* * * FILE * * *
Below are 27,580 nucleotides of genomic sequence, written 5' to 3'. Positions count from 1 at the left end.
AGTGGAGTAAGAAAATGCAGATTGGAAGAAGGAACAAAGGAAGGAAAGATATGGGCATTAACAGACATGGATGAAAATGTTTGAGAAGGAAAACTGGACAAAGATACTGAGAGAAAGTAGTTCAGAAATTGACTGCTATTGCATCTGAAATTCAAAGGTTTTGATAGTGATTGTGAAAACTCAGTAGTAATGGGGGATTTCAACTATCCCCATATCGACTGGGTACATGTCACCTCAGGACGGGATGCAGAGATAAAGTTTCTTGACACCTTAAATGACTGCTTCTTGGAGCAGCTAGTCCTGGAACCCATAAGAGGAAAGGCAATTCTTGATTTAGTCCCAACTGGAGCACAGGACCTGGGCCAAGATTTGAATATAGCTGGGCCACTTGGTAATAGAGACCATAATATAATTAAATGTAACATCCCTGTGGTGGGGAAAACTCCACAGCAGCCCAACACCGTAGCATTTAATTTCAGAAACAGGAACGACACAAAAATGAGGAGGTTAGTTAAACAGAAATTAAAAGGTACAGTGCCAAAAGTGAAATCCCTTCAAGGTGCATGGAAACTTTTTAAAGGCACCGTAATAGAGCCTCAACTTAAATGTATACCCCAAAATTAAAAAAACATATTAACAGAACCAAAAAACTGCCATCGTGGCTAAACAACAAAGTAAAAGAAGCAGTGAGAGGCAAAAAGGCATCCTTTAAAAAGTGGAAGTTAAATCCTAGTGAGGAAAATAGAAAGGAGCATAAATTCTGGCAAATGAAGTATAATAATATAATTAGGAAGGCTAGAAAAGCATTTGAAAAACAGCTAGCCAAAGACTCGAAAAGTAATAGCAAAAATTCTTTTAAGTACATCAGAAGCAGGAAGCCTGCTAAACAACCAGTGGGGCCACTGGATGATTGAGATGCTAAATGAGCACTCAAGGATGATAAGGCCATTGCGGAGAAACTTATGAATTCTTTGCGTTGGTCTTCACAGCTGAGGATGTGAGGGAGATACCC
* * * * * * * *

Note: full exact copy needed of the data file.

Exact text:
Below are 27,580 nucleotides of genomic sequence, written 5' to 3'. Positions count from 1 at the left end.
AGTGGAGTAAGAAAATGCAGATTGGAAGAAGGAACAAAGGAAGGAAAGATATGGGCATTAACAGACATGGATGAAAATGTTTGAGAAGGAAAACTGGACAAAGATACTGAGAGAAAGTAGTTCAGAAATTGACTGCTATTGCATCTGAAATTCAAAGGTTTTGATAGTGATTGTGAAAACTCAGTAGTAATGGGGGATTTCAACTATCCCCATATCGACTGGGTACATGTCACCTCAGGACGGGATGCAGAGATAAAGTTTCTTGACACCTTAAATGACTGCTTCTTGGAGCAGCTAGTCCTGGAACCCATAAGAGGAAAGGCAATTCTTGATTTAGTCCCAACTGGAGCACAGGACCTGGGCCAAGATTTGAATATAGCTGGGCCACTTGGTAATAGAGACCATAATATAATTAAATGTAACATCCCTGTGGTGGGGAAAACTCCACAGCAGCCCAACACCGTAGCATTTAATTTCAGAAACAGGAACGACACAAAAATGAGGAGGTTAGTTAAACAGAAATTAAAAGGTACAGTGCCAAAAGTGAAATCCCTTCAAGGTGCATGGAAACTTTTTAAAGGCACCGTAATAGAGCCTCAACTTAAATGTATACCCCAAAATTAAAAAAACATATTAACAGAACCAAAAAACTGCCATCGTGGCTAAACAACAAAGTAAAAGAAGCAGTGAGAGGCAAAAAGGCATCCTTTAAAAAGTGGAAGTTAAATCCTAGTGAGGAAAATAGAAAGGAGCATAAATTCTGGCAAATGAAGTATAATAATATAATTAGGAAGGCTAGAAAAGCATTTGAAAAACAGCTAGCCAAAGACTCGAAAAGTAATAGCAAAAATTCTTTTAAGTACATCAGAAGCAGGAAGCCTGCTAAACAACCAGTGGGGCCACTGGATGATTGAGATGCTAAATGAGCACTCAAGGATGATAAGGCCATTGCGGAGAAACTTATGAATTCTTTGCGTTGGTCTTCACAGCTGAGGATGTGAGGGAGATACCC